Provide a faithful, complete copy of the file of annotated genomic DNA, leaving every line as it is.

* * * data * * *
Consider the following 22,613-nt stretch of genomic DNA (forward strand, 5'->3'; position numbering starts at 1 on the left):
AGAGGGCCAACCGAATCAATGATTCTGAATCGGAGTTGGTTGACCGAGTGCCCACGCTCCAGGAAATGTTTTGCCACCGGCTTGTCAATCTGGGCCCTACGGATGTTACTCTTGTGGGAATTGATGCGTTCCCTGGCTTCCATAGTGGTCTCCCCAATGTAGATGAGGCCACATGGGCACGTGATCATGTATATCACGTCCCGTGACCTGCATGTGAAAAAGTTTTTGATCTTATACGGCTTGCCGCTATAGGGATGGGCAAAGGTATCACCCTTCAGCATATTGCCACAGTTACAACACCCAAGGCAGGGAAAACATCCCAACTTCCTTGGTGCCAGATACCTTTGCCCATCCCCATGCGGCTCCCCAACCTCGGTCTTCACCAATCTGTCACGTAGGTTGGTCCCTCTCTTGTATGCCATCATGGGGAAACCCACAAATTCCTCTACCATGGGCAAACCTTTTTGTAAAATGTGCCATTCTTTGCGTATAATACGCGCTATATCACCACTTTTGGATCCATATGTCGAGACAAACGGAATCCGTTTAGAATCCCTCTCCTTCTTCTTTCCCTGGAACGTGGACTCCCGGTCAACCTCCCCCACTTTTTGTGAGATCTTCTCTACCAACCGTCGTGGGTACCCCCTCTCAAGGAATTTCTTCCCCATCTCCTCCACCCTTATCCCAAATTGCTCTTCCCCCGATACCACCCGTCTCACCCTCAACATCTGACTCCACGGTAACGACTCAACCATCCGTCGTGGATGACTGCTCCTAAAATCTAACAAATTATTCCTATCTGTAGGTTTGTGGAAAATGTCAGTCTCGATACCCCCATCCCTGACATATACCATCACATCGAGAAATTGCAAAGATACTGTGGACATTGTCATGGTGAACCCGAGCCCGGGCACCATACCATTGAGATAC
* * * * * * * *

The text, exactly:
Consider the following 22,613-nt stretch of genomic DNA (forward strand, 5'->3'; position numbering starts at 1 on the left):
AGAGGGCCAACCGAATCAATGATTCTGAATCGGAGTTGGTTGACCGAGTGCCCACGCTCCAGGAAATGTTTTGCCACCGGCTTGTCAATCTGGGCCCTACGGATGTTACTCTTGTGGGAATTGATGCGTTCCCTGGCTTCCATAGTGGTCTCCCCAATGTAGATGAGGCCACATGGGCACGTGATCATGTATATCACGTCCCGTGACCTGCATGTGAAAAAGTTTTTGATCTTATACGGCTTGCCGCTATAGGGATGGGCAAAGGTATCACCCTTCAGCATATTGCCACAGTTACAACACCCAAGGCAGGGAAAACATCCCAACTTCCTTGGTGCCAGATACCTTTGCCCATCCCCATGCGGCTCCCCAACCTCGGTCTTCACCAATCTGTCACGTAGGTTGGTCCCTCTCTTGTATGCCATCATGGGGAAACCCACAAATTCCTCTACCATGGGCAAACCTTTTTGTAAAATGTGCCATTCTTTGCGTATAATACGCGCTATATCACCACTTTTGGATCCATATGTCGAGACAAACGGAATCCGTTTAGAATCCCTCTCCTTCTTCTTTCCCTGGAACGTGGACTCCCGGTCAACCTCCCCCACTTTTTGTGAGATCTTCTCTACCAACCGTCGTGGGTACCCCCTCTCAAGGAATTTCTTCCCCATCTCCTCCACCCTTATCCCAAATTGCTCTTCCCCCGATACCACCCGTCTCACCCTCAACATCTGACTCCACGGTAACGACTCAACCATCCGTCGTGGATGACTGCTCCTAAAATCTAACAAATTATTCCTATCTGTAGGTTTGTGGAAAATGTCAGTCTCGATACCCCCATCCCTGACATATACCATCACATCGAGAAATTGCAAAGATACTGTGGACATTGTCATGGTGAACCCGAGCCCGGGCACCATACCATTGAGATAC